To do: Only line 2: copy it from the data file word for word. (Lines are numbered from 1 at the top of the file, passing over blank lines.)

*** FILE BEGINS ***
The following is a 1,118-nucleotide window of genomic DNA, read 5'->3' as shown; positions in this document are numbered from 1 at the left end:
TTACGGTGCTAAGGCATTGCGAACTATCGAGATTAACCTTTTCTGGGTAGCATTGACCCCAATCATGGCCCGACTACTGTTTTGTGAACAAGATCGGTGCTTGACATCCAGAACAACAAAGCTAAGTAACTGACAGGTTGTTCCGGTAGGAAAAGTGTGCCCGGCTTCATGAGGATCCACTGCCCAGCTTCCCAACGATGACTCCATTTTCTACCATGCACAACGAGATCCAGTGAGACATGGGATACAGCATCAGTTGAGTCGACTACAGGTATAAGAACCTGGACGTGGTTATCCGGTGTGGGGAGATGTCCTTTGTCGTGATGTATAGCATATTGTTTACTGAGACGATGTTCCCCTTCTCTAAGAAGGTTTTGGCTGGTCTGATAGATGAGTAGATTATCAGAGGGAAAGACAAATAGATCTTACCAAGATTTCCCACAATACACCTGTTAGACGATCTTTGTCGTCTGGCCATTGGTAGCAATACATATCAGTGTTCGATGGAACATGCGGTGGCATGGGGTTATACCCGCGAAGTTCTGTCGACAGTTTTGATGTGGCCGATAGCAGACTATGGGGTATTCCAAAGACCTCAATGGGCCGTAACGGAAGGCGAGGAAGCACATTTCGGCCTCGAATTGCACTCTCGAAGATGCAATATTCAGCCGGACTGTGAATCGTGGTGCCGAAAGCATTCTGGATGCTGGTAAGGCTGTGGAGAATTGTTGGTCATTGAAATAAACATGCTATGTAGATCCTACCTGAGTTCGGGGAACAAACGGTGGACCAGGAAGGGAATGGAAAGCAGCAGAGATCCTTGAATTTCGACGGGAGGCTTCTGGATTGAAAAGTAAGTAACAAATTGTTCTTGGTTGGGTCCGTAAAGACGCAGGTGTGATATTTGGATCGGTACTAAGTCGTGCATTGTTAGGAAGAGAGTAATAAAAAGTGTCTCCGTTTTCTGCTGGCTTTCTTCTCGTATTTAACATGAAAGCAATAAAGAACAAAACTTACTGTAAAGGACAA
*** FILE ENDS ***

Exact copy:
TTACGGTGCTAAGGCATTGCGAACTATCGAGATTAACCTTTTCTGGGTAGCATTGACCCCAATCATGGCCCGACTACTGTTTTGTGAACAAGATCGGTGCTTGACATCCAGAACAACAAAGCTAAGTAACTGACAGGTTGTTCCGGTAGGAAAAGTGTGCCCGGCTTCATGAGGATCCACTGCCCAGCTTCCCAACGATGACTCCATTTTCTACCATGCACAACGAGATCCAGTGAGACATGGGATACAGCATCAGTTGAGTCGACTACAGGTATAAGAACCTGGACGTGGTTATCCGGTGTGGGGAGATGTCCTTTGTCGTGATGTATAGCATATTGTTTACTGAGACGATGTTCCCCTTCTCTAAGAAGGTTTTGGCTGGTCTGATAGATGAGTAGATTATCAGAGGGAAAGACAAATAGATCTTACCAAGATTTCCCACAATACACCTGTTAGACGATCTTTGTCGTCTGGCCATTGGTAGCAATACATATCAGTGTTCGATGGAACATGCGGTGGCATGGGGTTATACCCGCGAAGTTCTGTCGACAGTTTTGATGTGGCCGATAGCAGACTATGGGGTATTCCAAAGACCTCAATGGGCCGTAACGGAAGGCGAGGAAGCACATTTCGGCCTCGAATTGCACTCTCGAAGATGCAATATTCAGCCGGACTGTGAATCGTGGTGCCGAAAGCATTCTGGATGCTGGTAAGGCTGTGGAGAATTGTTGGTCATTGAAATAAACATGCTATGTAGATCCTACCTGAGTTCGGGGAACAAACGGTGGACCAGGAAGGGAATGGAAAGCAGCAGAGATCCTTGAATTTCGACGGGAGGCTTCTGGATTGAAAAGTAAGTAACAAATTGTTCTTGGTTGGGTCCGTAAAGACGCAGGTGTGATATTTGGATCGGTACTAAGTCGTGCATTGTTAGGAAGAGAGTAATAAAAAGTGTCTCCGTTTTCTGCTGGCTTTCTTCTCGTATTTAACATGAAAGCAATAAAGAACAAAACTTACTGTAAAGGACAA